Best time to visit: Year Around
Recommended Hikes/Walks: Bear Gulch Cave Trail, High Peaks Trail, Balconies Cave Trail
Ideal For: Hiking, Rock Climbing, Camping
Where to stay: Pinnacles Campground on the east side, wine country or Soledad on the west side
Pinnacles National Park is one of the newer parks in the country, but has been a national monument for over 100 years. It is a landscape of volcanic boulders and spires, mostly concentrated onto a single mountain ridge. Earthquakes over the eons have created two impressive cave networks that visitors can hike through. Pinnacles is a year around destination, but the caves are closed if there is rain.
Must See Attractions:
Bear Gulch Cave - Located on the east side of the park, Bear Gulch Cave is the larger of the two cave systems. Visitors can hike all the way through it to the Bear Gulch Reservoir. Flashlights or headlamps are crucial, and there are a few tight spaces that require crouching.
Balconies Cave - Balconies is smaller than Bear Gulch but still quite impressive. The trail here is steeper and narrower than Bear Gulch. These caves are located on the west side of the park.
High Peaks Trail - This hiking route goes right through the heart of the tallest rock formations and reaches the highest peak in Pinnacles. It can be accessed from both the west and east sides of the park. Read more about it in the hiking section below.
There is no road that crosses the park, only hiking paths. It takes about an hour and a half to drive around the park to reach the opposite side.
Two full days should be enough to see the major attractions of the park - Bear Gulch Cave, High Peaks, and Balconies Cave. If you only have one day, you can see one of the caves and High Peaks, but it will be a long day of hiking.
Bring flashlights for the caves - they have sections that are very dark but unlike normal caves, also have breaks of sunlight..
The caves each have a few sections of low clearance where you have to crouch and move forward simultaneously, in addition to some narrow gaps in the rock to squeeze through. They can feel claustrophobic.
Click here for the park's rock climbing information.
Drinking water is available at the visitor centers on either side of the park, bring your water bottle to fill up.
There is a shuttle service on the east side of Pinnacles NP that runs from the visitor center to the trailheads when parking is scarce. If you visit on a weekend, you may be required to use the shuttle.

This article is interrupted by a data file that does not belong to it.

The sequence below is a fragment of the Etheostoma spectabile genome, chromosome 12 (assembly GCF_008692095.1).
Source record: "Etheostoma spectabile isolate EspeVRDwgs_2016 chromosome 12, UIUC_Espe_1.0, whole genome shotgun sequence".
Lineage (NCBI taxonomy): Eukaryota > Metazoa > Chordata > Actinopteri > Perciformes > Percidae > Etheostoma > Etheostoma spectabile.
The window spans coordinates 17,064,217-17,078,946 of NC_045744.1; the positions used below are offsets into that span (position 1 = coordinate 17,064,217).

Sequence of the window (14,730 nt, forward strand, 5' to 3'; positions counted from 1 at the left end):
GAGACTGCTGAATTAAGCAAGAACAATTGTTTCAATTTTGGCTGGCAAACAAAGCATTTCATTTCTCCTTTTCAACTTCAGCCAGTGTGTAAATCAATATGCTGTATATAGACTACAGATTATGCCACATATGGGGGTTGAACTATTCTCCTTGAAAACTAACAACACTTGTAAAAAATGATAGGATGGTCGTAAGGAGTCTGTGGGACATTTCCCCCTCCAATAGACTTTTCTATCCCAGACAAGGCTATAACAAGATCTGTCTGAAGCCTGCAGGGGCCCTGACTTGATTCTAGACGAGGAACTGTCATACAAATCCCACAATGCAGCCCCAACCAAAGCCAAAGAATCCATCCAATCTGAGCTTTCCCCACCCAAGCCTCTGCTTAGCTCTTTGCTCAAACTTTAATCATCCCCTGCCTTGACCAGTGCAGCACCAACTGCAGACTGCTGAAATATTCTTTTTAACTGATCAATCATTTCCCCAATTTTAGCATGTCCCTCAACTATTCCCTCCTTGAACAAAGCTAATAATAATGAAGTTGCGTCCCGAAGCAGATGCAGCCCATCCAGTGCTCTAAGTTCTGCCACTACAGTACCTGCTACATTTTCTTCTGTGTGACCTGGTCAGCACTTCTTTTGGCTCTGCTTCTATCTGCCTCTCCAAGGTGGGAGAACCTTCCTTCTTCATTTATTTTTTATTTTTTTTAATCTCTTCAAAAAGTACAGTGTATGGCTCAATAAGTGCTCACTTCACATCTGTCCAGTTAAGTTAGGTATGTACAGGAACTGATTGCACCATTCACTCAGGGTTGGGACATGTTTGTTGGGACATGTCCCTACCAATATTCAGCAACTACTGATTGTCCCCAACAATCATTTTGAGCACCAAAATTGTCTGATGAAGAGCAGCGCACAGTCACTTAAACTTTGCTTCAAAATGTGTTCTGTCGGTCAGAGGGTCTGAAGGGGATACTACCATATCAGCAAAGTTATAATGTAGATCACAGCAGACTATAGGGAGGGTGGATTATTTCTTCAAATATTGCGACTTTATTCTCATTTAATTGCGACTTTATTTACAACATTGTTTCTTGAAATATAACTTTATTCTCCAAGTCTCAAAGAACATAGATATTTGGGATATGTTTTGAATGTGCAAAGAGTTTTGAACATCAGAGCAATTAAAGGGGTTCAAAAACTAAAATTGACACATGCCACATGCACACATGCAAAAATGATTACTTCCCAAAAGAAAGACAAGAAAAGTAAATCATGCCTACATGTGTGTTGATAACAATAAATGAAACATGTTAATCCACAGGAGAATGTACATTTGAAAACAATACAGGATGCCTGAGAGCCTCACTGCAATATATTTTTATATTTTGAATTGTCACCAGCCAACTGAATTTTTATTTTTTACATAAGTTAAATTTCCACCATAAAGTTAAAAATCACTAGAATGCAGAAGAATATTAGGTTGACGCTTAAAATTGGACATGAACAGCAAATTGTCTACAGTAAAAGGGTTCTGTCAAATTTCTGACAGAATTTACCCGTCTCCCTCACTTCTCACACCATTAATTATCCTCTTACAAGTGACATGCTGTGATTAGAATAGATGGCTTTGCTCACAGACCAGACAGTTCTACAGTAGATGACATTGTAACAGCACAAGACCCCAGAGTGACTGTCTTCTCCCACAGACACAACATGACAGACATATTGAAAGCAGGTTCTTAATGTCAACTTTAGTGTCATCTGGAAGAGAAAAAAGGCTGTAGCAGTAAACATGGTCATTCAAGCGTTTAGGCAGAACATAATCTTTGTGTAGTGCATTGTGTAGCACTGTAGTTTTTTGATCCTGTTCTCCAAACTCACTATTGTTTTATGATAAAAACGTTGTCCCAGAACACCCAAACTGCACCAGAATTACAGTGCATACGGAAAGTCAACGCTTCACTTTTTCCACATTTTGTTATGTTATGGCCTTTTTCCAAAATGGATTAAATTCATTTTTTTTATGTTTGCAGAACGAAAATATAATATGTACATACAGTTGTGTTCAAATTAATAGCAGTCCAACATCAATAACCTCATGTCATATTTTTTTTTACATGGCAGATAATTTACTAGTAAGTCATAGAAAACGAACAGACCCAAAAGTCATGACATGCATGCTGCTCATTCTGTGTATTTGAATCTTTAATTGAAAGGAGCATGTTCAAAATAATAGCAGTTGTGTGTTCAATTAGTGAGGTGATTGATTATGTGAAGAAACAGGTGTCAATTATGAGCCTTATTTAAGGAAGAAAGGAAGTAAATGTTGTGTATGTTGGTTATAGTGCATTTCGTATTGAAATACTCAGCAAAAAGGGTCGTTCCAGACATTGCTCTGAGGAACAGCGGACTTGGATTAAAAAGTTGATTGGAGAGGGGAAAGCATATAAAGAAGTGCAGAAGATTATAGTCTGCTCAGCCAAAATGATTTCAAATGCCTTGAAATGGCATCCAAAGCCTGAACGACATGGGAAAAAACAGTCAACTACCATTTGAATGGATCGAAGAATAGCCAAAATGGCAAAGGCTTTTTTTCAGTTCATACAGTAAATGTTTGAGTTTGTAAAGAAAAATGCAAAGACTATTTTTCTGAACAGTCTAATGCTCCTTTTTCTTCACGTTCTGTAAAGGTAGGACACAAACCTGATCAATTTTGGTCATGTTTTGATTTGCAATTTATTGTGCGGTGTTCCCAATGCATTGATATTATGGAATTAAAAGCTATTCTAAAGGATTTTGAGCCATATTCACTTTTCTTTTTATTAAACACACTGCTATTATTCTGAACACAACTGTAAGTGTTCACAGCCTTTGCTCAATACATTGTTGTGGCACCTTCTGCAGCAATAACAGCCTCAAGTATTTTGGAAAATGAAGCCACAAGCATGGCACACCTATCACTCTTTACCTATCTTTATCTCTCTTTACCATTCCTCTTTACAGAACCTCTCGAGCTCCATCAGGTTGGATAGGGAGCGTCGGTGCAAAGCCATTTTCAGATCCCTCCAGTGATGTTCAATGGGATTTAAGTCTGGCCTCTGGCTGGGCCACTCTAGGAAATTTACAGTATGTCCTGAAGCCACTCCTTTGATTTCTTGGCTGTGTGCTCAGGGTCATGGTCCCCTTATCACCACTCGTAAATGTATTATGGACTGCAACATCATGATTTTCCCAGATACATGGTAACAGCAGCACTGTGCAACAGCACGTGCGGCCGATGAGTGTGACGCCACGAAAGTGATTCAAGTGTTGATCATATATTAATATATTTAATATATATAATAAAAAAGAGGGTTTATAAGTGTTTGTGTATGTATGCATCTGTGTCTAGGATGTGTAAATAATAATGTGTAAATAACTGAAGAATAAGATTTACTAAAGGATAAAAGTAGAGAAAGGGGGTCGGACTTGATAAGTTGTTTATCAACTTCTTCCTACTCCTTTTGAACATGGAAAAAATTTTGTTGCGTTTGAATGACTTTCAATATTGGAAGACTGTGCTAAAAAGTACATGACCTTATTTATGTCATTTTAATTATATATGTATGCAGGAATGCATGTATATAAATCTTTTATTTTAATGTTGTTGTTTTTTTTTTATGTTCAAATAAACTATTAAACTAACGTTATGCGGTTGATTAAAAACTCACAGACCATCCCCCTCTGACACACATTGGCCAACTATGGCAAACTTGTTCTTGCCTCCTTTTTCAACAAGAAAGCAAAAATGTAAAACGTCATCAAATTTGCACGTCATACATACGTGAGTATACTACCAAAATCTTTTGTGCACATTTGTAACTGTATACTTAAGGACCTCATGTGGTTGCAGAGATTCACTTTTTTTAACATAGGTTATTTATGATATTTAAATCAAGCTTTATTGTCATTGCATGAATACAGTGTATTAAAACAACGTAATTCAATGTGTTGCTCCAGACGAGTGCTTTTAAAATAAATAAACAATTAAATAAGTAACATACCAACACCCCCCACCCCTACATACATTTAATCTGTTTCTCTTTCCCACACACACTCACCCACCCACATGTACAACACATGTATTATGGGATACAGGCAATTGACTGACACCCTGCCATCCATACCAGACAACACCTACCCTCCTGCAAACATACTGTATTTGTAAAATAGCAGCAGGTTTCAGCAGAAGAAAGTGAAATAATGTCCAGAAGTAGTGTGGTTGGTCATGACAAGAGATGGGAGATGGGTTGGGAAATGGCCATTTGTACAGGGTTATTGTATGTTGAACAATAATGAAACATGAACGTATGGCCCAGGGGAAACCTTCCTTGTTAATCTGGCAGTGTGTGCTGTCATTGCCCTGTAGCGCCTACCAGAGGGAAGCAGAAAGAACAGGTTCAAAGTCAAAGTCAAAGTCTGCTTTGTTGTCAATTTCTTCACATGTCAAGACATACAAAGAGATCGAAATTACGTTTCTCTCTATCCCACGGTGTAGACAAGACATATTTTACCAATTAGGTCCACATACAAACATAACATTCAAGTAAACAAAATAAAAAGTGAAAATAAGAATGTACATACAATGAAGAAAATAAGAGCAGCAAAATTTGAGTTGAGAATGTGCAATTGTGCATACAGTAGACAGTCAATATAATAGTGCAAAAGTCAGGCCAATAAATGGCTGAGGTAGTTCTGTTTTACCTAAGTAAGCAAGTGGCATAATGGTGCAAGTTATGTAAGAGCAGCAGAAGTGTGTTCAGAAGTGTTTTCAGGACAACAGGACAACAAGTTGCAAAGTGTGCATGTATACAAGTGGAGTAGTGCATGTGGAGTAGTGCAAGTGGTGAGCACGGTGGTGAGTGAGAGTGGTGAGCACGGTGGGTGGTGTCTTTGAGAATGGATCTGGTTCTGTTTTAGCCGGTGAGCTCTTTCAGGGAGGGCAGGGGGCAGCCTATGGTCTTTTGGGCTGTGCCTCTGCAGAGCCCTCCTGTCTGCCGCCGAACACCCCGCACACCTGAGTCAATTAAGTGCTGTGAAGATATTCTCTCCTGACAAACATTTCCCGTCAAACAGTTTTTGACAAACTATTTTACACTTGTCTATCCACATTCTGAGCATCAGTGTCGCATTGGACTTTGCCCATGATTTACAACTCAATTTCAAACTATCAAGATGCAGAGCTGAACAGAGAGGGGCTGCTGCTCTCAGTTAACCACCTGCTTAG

Where to Stay:
There are very limited options for lodging.
There is one campground on the east side of the park, which can be reserved online in advance here. This is the only option within park boundaries. There is a small store at the campground and a bathroom with a shower.
Camping is not allowed on the west side of the park, but there are numerous wineries just outside the park's western boundary. Some of these offer bed and breakfast style lodging. A few more hotel options are available in the town of Soledad.
Hiking in Pinnacles:
Bear Gulch Cave is on the east side of the park while Balconies Cave is on the west side. High Peaks Trail connects the two and can be accessed via day hike from either side.
Bear Gulch Cave - This is my favorite part of the park. Bear Gulch Cave is about a mile long with sections of deep caverns and suspended boulders. The cave opens up at the Bear Gulch Reservoir, and the trail continues further south from there. Read more about the hike here.
Balconies Cave - Much shorter than the Bear Gulch hike but still very cool. Balconies Cave has a section of steep and narrow descents that seem to go down rather than forward. There are low clearance sections here as well. Read more about the hike here.
High Peaks - This is an awesome hike that climbs to the highest peak in the park and runs right through the heart of the tallest rock formations. There are a few sections of steep and narrow stairs carved into the rock, but they all have handrails for support. This hike can be done as a loop from either the Bear Gulch or the Balconies areas, and can be extended to include other longer loop trails. Read more about High Peaks here.